Quantum error correction

Quantum error correction

Quantum error correction is used in quantum computing to protect quantum information from errors due to decoherence and other quantum noise. Quantum error correction is essential if one is to achieve fault-tolerant quantum computation that can deal not only with noise on stored quantum information, but also with faulty quantum gates, faulty quantum preparation, and faulty measurements.

Classical error correction employs redundancy. The simplest way is to store the information multiple times, and—if these copies are later found to disagree—just take a majority vote; e.g. Suppose we copy a bit three times. Suppose further that a noisy error corrupts the three-bit state so that one bit is equal to zero but the other two are equal to one. We also assume that noisy errors are independent and occur with some probability p. It is most likely that the error is a single-bit error and the transmitted message is three ones. It is possible that a double-bit error occurs and the transmitted message is equal to three zeros, but this outcome is less likely than the above outcome.

Copying quantum information is not possible due to the no-cloning theorem. This theorem seems to present an obstacle to formulating a theory of quantum error correction. But it is possible to "spread" the information of one qubit onto a highly-entangled state of several ("physical") qubits. Peter Shor first discovered this method of formulating a "quantum error correcting code" by storing the information of one qubit onto a highly-entangled state of nine qubits. A quantum error correcting code protects quantum information against errors of a limited form.

Classical error correcting codes use a "syndrome measurement" to diagnose which error corrupts an encoded state. We then reverse an error by applying a corrective operation based on the syndrome. Quantum error correction also employs syndrome measurements. We perform a multi-qubit measurement that does not disturb the quantum information in the encoded state but retrieves information about the error. A syndrome measurement can determine whether a qubit has been corrupted, and if so, which one. What is more, the outcome of this operation (the "syndrome") tells us not only which physical qubit was affected, but also, in which of several possible ways it was affected. The latter is counter-intuitive at first sight: Since noise is arbitrary, how can the effect of noise be one of only few distinct possibilities? In most codes, the effect is either a bit flip, or a sign (of the phase) flip, or both (corresponding to the Pauli matrices "X", "Z", and "Y"). The reason is that the measurement of the syndrome has the projective effect of a quantum measurement. So even if the error due to the noise was arbitrary, it can be expressed as a superposition of basis operations—the "error basis" (which is here given by the Pauli matrices and the identity). The syndrome measurement "forces" the qubit to "decide" for a certain specific "Pauli error" to "have happened", and the syndrome tells us which, so that we can let the same Pauli operator act again on the corrupted qubit to revert the effect of the error.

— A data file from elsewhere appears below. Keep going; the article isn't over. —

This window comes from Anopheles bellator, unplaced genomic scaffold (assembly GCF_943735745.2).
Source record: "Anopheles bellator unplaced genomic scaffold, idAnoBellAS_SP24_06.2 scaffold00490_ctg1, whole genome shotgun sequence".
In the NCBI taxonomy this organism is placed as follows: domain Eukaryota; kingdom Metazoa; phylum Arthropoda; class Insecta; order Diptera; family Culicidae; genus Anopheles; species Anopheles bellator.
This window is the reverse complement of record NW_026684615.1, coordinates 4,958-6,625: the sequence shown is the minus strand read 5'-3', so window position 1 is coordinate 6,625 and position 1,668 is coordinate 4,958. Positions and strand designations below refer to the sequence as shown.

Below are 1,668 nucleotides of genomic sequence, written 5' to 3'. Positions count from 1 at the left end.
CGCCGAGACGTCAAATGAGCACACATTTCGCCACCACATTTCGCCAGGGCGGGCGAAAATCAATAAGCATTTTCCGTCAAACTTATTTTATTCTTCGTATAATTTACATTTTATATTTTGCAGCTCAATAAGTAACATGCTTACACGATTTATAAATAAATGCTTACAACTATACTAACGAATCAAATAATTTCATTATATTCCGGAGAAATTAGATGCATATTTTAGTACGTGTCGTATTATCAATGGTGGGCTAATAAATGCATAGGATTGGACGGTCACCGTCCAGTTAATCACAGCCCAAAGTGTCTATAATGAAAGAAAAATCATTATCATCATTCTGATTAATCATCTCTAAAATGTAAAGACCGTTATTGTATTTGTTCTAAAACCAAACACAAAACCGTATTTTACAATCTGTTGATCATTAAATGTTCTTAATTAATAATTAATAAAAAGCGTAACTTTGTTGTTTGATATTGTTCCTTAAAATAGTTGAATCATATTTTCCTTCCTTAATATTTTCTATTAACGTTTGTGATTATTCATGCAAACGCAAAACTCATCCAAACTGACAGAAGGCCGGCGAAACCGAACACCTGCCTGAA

The syndrome measurement tells us as much as possible about the error that has happened, but "nothing" at all about the "value" that is stored in the logical qubit—as otherwise the measurement would destroy any quantum superposition of this logical qubit with other qubits in the quantum computer.

The bit flip code

The repetition code works in a classical channel, because Cbits are easy to measure and to repeat. However, in a quantum channel, it is longer more possible, due to the no-cloning theorem, which forbids the creation of identical copies of an arbitrary unknown quantum state. So a single Qbit can not be repeated three times as in the previous example, as any measurement of the Qbit will change its wave function. Nevertheless, in a quantum computer, there is another method, which is called the three Qbits bit flip code. It uses entanglement and syndrome measurements, and can perform the similar results to the repetition code. If there is a Qbit |psi angle = alpha_0|0 angle + alpha_1|1 angle. The first step of the three Qbit bit flip code is to entangle the Qbit with two other Qbits using two CNOT gates with input |0 angle [cite journal
author = Michael A. Nielsen and Isaac L. Chuang
title = Quantum Computation and Quantum Information
journal = Cambridge University Press
date = 2000
] .

The result will be: |psi' angle= alpha_0 |000 angle + alpha_1|111 angle. This is just a tensor product of three Qbits, and different from cloning a state.

Now these Qbits will be sent through separate similarly constructed channels. For example, in the channel the first Qbit were be flipped, and the result would be |psi'_r angle=alpha_0|100 angle + alpha_1|011 angle. To diagnose bit flips in any of the three possible Qbits, syndrome diagnosis is needed, which includes four projection operators:

P_0=|000 anglelangle000|+|111 anglelangle111|

P_1=|100 anglelangle100|+|011 anglelangle011|

P_2=|010 anglelangle010|+|101 anglelangle101|

P_3=|001 anglelangle001|+|110 anglelangle110|

It can be obtained:

langlepsi'_r|P_0|psi'_r angle = 0

langlepsi'_r|P_1|psi'_r angle = 1

langlepsi'_r|P_2|psi'_r angle = 0

langlepsi'_r|P_3|psi'_r angle = 0

So it will be known that the error syndrome correspondsing to P_1.This three Qbits bit flip code can correct one error, if one bit-flip-error happend in the channel. It is like the function of a three bits repetition code in classical computer.